380 Whales Dead in One of Australia’s Largest-Ever Strandings

Another 200 pilot whales were found stranded, raising the tally to a record 470.
Derya Ozdemir
Another mass standing at Farewell Spit in New Zealand.Anne Webber/iStock

In one of the world's largest mass stranding events,  authorities and rescuers have confirmed that 380 pilot whales have died on Tasmania's west coast.

Initially, 270 long-finned pilot whales were discovered stranded and stuck on sandbars on the remote beach. On September 23, a separate group of another 200 were spotted during an aerial reconnaissance to check how many whales were still alive, less than 6 miles (10 kilometers) to the south, taking the tally to 470

Officials later confirmed that the newly found whales had all died. 


The breaking news came despite the major rescue efforts dedicated to taking the whales back to the open ocean. Tasmania's Parks and Wildlife Service manager Nic Deka said, "We have got a more accurate count and we can confirm that 380 whales are dead. There's around 30 left still alive but the good news is that we have saved 50."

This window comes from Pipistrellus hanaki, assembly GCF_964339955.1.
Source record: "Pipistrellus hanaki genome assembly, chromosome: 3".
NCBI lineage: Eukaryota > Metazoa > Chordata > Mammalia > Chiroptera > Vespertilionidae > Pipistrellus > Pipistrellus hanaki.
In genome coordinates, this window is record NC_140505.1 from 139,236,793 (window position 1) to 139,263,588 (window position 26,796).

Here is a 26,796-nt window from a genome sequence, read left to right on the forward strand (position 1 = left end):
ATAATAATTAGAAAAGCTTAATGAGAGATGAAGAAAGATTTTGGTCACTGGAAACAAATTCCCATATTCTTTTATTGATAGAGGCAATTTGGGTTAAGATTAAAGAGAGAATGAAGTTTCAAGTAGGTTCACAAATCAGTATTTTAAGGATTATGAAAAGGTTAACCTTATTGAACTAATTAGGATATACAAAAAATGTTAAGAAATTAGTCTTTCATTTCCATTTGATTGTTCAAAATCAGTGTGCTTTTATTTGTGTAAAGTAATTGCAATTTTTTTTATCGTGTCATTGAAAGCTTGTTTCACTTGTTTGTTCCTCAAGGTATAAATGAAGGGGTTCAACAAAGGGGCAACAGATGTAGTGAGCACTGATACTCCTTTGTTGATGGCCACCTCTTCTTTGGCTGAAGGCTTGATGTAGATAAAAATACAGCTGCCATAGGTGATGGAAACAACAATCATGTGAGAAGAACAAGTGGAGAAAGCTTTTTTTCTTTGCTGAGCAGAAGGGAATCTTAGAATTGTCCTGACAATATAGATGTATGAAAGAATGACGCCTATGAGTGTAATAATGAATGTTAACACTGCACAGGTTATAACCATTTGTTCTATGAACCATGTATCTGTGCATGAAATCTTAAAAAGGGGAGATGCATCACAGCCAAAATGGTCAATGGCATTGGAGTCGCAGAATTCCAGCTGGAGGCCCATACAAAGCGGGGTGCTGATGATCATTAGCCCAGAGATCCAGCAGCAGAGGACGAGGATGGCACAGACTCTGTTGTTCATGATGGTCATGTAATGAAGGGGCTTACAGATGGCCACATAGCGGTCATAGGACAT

Around 30 whales are thought to still be alive. Deka also added that the second group of whales discovered on Wednesday morning didn’t seem to be in a condition that would warrant rescue.

Marine biologist Kris Carlyon explained that this likely was a stranding event of a big group, which was drawn into the shallow waters either by a prey or a dying matriarch. However, the exact reason behind the standing is still vastly unknown. 

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Carlyon said, "This is definitely the biggest [mass stranding] in Tasmania and we believe it is the biggest in Australia, in terms of numbers stranded and died."

The biggest hindrances that were standing in the way of the rescue operation were the sheer number of animals and the ice-cold water with unique tides. Now, as the battle to keep the remaining ones alive continues, authorities are also considering how to handle the carcasses that are growing in numbers.

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